Typography 101: Anatomy of a Letter

December 22, 2011 at 11:00 am | Posted in Conventional Art | Leave a comment
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Hello, fellow artists! It’s the Imikimi Team here, and we’re back again to share with you yet another helpful feature! We hope that you’ve been enjoying all of our features, and hope this one will no different. You may have heard the term “typography” and wondering what all the fuss is about. So today, we’re going to deconstruct some letter-forms today and show you some of their anatomy. Let’s get started, shall we?

Believe it or not, every time you type up an essay, newsletter, etc, you’re actually employing typography. You may not be doing so actively, but everything you type (or write, or letters you draw) is a form of typography. The maximum depth that most of us go to with typography is to change the font, the font size, or font color. But there are many, many more aspects than that. And today we’re going to start with what many feel are the starting points of typography, the letters themselves.

Every typeface (a fancier word for “font”) is comprised of letters, and each of these letters share common anatomy. Each part of a letter has a certain name and function, whether to increase legibility or aesthetics, everything has a role to play. Most all of us remember what it was like when we first began to read and write. We would be given large sheets of lined paper, and we were taught to write on those lines, that the bottom of the letters should touch the lines. In that moment, we were already learning typography, because that line is actually called a “baseline.” Normally, no letters other than “descenders” (which we’ll get to shortly) go below this line.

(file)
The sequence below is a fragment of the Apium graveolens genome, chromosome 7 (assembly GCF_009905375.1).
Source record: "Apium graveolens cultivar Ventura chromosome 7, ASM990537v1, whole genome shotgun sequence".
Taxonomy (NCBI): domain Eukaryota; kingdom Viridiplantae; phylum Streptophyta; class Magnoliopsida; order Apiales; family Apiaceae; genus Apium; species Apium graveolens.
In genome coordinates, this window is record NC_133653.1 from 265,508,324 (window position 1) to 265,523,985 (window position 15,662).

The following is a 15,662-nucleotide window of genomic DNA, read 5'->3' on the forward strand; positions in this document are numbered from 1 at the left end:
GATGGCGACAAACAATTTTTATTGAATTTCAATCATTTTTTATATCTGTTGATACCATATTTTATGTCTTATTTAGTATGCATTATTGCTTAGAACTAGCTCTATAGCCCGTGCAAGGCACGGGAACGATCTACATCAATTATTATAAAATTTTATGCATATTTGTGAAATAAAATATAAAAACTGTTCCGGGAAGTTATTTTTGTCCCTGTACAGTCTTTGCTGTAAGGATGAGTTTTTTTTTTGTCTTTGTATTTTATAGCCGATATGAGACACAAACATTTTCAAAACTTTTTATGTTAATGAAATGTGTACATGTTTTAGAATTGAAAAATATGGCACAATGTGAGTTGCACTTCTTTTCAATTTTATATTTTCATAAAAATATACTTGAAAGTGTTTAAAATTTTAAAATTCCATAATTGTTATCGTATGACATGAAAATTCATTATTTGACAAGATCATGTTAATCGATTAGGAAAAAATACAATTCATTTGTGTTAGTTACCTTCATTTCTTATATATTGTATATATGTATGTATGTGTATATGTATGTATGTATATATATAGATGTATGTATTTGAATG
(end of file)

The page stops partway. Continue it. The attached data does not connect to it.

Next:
The “x-height” is the opposite of the baseline. The x-height is the maximum height for each letter (with the exception of capitals and “ascenders”). This is the distance from the bottom of the lowercase “x” to the top.

“Ascenders” are just that: they ascend above the x-height. These are easy to spot, and are the tall vertical lines found in letters like “b,” “d,” and “h.”

“Descenders” are exactly the opposite of ascenders: they descend below the baseline. These are also easy to recognize in letters such as “j,” “p,” and “y.”

You may have heard the terms “serif” and “sans-serif” before. Serifs are the little accents and “feet” found in many typefaces. If you hear of something referred to as sans-serif (“sans” meaning “without”), if would simply mean that the typeface does not include serifs.

“Cap height” refers to the maximum height of capital letters, typically 1.5 times the x-height, although that may vary from typeface to typeface. While these letters are some of the tallest, ascenders often surpass their height by a small amount.

A “bar” is a horizontal stroke found in letters like “E” and “F.”

The “leg” of a letter form is the downward stroke found on letters “R” and “K.”

“Shoulder” is a term used to describe the start of some letters’ legs, such as in letters like “n” and “m.”

We here at Imikimi thank you so much for stopping by, and we hope this feature has bestowed some typographical knowledge upon you, setting you on your path to learning more and more about this subject. Be sure to stop on by soon, as we’ll continue to churn out fresh, new articles for your education and enjoyment! Thanks, and we’ll see you soon!

Best Wishes,
The Imikimi Team

“The difference between the almost-right word and the right word is the difference between the lightning bug and the lightning!” — Mark Twain

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